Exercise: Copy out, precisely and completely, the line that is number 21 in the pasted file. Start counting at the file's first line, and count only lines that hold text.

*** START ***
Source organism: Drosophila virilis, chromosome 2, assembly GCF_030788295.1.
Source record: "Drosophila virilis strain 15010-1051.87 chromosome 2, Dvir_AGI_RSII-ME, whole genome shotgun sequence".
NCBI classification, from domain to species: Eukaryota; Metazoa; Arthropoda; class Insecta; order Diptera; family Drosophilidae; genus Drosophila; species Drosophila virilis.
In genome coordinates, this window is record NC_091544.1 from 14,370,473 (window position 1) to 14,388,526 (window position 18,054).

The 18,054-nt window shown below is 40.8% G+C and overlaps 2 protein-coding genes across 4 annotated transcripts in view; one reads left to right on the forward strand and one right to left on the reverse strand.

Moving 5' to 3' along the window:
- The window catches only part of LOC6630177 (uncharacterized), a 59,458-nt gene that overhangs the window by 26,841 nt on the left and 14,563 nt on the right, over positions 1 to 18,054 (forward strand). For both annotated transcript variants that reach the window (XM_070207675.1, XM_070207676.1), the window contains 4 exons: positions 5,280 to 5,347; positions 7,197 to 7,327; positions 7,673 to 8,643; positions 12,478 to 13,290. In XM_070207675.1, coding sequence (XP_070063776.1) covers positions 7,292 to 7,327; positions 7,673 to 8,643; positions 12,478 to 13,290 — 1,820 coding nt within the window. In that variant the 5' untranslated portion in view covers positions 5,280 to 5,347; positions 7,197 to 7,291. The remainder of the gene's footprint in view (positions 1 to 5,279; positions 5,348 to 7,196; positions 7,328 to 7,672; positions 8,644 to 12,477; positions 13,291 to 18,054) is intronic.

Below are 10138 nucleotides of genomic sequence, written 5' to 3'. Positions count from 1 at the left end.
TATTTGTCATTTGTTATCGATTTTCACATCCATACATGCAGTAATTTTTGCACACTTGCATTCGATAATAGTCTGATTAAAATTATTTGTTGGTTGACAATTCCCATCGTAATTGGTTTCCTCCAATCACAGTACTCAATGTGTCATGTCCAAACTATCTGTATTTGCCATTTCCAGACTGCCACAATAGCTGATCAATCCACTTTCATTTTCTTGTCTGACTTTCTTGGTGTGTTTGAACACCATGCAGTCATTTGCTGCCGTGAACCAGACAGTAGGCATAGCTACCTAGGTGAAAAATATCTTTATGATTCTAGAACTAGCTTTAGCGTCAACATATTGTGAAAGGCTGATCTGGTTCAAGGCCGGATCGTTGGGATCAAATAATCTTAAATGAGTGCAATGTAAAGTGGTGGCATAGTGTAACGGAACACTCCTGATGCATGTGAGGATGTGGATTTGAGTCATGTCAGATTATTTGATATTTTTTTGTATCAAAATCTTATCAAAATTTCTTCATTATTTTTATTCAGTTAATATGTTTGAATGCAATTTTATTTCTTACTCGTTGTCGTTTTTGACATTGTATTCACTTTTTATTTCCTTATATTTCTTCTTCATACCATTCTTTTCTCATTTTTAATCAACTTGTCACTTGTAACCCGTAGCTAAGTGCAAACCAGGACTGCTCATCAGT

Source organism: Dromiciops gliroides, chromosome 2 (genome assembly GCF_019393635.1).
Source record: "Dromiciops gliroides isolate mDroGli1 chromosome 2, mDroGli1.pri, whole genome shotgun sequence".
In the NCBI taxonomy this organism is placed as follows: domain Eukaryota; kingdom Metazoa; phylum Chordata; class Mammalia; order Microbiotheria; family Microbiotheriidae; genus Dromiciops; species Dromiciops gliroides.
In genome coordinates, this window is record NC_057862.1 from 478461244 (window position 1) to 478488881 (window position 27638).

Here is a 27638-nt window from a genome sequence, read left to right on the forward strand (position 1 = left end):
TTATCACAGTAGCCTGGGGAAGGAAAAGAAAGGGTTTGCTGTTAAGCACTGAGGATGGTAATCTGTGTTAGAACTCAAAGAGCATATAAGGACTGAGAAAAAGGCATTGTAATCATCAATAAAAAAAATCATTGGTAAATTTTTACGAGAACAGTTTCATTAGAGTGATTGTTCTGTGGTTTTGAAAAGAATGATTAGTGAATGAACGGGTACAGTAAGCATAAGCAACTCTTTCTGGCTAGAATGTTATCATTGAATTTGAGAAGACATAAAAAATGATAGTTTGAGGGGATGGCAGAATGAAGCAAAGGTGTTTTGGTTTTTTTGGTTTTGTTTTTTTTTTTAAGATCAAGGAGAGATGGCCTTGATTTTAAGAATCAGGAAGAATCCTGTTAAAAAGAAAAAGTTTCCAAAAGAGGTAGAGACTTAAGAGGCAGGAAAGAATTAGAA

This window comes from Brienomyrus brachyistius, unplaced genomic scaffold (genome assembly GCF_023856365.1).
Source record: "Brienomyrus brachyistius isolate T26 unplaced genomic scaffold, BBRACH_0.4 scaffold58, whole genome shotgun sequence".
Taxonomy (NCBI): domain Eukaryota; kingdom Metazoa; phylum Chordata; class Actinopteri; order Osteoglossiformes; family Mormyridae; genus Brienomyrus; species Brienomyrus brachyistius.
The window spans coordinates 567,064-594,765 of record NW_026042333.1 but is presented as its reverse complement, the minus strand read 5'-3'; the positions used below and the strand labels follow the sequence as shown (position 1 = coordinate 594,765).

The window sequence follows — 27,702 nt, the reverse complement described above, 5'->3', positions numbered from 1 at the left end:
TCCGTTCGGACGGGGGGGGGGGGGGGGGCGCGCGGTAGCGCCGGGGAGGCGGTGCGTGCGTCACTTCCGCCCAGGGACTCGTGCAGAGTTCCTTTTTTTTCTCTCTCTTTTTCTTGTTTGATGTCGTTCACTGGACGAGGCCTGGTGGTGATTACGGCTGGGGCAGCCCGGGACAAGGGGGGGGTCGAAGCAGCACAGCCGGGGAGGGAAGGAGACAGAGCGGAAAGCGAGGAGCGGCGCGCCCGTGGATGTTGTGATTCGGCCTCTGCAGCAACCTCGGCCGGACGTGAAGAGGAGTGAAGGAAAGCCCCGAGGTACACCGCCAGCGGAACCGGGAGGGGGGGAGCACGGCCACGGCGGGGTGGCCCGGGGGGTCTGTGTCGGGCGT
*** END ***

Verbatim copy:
TCCGTTCGGACGGGGGGGGGGGGGGGGGCGCGCGGTAGCGCCGGGGAGGCGGTGCGTGCGTCACTTCCGCCCAGGGACTCGTGCAGAGTTCCTTTTTTTTCTCTCTCTTTTTCTTGTTTGATGTCGTTCACTGGACGAGGCCTGGTGGTGATTACGGCTGGGGCAGCCCGGGACAAGGGGGGGGTCGAAGCAGCACAGCCGGGGAGGGAAGGAGACAGAGCGGAAAGCGAGGAGCGGCGCGCCCGTGGATGTTGTGATTCGGCCTCTGCAGCAACCTCGGCCGGACGTGAAGAGGAGTGAAGGAAAGCCCCGAGGTACACCGCCAGCGGAACCGGGAGGGGGGGAGCACGGCCACGGCGGGGTGGCCCGGGGGGTCTGTGTCGGGCGT